Aug 24, 2017

Ex-Uber employee brings her story to SCOTUS

Eric Risberg / AP

Susan Fowler, the former employee who exposed Uber's sexist behavior and helped push CEO Travis Kalanick out of his job, has filed an amicus brief with the U.S. Supreme Court to fight against unacceptable workplace behavior, per The Recorder. Fowler has asked SCOTUS to forbid companies from preventing employees, like herself, from joining together to sue over their work conditions.

Why it matters: Fowler's complaints extend beyond the inner politics of Uber. Many gig-economy companies that employ workers on a part-time basis use contract waivers like the one Fowler signed that bar employees from engaging in collective litigation. The high court has agreed to take up three cases surrounding this issue.

The petition: According to Bloomberg, Fowler's lawyer has petitioned SCOTUS in support of workers who have been "forced to forgo the right to pursue class-action lawsuits by contract provisions that require grievances to be resolved through one-on-one, closed-door arbitration."

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Coronavirus dashboard

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Boris Johnson moved out of ICU but remains in hospital with coronavirus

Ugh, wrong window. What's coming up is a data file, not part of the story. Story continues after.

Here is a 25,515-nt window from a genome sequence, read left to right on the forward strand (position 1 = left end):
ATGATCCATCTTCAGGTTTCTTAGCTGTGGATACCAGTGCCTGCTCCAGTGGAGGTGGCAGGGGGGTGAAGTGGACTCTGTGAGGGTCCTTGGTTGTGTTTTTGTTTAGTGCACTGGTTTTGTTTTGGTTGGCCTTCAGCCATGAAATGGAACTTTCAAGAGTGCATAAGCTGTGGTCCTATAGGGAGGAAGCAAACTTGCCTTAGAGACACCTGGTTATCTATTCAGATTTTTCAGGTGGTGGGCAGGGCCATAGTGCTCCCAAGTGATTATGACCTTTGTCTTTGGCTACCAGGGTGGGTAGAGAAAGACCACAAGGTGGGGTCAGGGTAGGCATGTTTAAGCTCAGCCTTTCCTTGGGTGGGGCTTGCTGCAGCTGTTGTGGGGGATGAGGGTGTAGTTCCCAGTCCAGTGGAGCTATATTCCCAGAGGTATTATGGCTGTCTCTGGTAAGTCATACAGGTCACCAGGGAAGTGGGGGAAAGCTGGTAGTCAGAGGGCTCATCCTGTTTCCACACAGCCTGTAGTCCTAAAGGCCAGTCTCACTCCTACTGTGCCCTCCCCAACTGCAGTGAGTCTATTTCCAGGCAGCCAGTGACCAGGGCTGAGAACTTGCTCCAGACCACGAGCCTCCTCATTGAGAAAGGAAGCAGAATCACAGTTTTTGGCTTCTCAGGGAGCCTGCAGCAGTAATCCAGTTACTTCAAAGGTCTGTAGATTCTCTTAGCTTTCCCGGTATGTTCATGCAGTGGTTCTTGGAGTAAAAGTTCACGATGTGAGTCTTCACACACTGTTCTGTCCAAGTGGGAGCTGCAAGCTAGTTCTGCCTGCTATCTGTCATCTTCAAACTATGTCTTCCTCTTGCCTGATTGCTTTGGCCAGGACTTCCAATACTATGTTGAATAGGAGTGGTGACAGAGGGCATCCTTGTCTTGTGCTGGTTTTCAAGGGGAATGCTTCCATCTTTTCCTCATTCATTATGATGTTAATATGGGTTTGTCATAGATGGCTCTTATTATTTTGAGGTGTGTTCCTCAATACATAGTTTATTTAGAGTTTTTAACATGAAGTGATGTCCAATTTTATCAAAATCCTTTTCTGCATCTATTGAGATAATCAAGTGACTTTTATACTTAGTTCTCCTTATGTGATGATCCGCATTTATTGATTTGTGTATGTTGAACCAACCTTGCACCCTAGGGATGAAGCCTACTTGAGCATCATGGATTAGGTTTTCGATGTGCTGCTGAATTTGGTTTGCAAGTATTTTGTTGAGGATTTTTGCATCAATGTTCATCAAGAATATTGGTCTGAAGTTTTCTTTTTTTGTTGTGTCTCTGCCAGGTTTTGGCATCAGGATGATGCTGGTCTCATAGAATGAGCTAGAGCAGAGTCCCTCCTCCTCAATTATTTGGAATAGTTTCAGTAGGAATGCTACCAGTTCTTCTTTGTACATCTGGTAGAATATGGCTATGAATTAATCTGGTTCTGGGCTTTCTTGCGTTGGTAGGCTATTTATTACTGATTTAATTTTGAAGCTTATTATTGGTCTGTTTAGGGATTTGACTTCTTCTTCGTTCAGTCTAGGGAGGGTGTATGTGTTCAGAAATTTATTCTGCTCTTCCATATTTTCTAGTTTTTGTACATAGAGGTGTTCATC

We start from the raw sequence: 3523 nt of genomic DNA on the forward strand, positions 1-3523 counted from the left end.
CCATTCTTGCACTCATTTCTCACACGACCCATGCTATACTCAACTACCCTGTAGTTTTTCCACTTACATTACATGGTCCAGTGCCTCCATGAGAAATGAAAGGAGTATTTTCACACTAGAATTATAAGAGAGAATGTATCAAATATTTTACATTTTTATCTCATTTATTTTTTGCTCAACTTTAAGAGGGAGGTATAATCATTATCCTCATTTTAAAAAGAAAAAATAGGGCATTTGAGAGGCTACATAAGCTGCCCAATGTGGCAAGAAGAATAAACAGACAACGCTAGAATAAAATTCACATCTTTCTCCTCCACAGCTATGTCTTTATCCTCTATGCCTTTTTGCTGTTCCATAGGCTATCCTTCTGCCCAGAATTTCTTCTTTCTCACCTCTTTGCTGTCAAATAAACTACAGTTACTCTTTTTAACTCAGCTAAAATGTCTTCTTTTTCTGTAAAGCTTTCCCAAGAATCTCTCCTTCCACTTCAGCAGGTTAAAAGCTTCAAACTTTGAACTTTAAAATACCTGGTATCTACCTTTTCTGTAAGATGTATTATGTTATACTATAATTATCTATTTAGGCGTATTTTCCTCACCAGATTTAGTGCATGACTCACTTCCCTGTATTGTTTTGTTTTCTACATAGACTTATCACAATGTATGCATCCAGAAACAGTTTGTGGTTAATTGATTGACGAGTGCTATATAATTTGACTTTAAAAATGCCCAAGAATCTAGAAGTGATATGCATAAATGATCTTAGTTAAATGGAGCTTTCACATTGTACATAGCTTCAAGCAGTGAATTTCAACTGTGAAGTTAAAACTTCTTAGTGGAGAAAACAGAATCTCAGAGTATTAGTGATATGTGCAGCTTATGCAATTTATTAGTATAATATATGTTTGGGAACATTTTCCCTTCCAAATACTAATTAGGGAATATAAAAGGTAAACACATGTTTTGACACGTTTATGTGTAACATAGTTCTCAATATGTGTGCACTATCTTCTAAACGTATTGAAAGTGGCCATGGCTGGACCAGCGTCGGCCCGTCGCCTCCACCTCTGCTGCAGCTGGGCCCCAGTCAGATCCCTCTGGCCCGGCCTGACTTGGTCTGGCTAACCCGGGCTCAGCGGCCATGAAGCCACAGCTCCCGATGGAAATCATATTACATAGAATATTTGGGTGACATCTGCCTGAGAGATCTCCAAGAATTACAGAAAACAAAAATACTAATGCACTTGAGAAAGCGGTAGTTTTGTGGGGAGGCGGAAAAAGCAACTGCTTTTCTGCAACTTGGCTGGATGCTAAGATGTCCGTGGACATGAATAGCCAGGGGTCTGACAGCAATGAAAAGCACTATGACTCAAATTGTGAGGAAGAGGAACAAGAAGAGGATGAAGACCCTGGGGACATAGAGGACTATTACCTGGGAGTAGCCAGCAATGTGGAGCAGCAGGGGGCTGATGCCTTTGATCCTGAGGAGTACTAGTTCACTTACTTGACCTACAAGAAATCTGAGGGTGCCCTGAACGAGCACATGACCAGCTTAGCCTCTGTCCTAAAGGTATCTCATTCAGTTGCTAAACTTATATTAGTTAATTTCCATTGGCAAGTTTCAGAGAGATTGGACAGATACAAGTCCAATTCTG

Johnson last December. Photo: Kate Green/Anadolu Agency via Getty Images

U.K. Prime Minister Boris Johnson has been moved out of intensive care but is continuing to be monitored at St. Thomas' Hospital in London, according to a Downing Street spokesperson.

Why it matters: It's a sign of improvement after Johnson spent three nights in intensive care for coronavirus. Foreign Secretary Dominic Raab remains in charge of the government.

Go deeperArrow9 mins ago - World

A pause button for debts

Illustration: Aïda Amer/Axios

Governments have forcibly put much of the U.S. and the global economy on pause in recent weeks, for very good reason. Factories, offices, sporting arenas, restaurants, airports and myriad other institutions have closed down. But one thing hasn't been paused: monthly debt-service obligations.

The big picture: The less movement and activity there is in an economy, the more the coronavirus curve is flattened. But the obligations in bond and loan contracts can't be paused. That's worrying CEOs who fear a wave of business failures if economic activity doesn't pick up next month.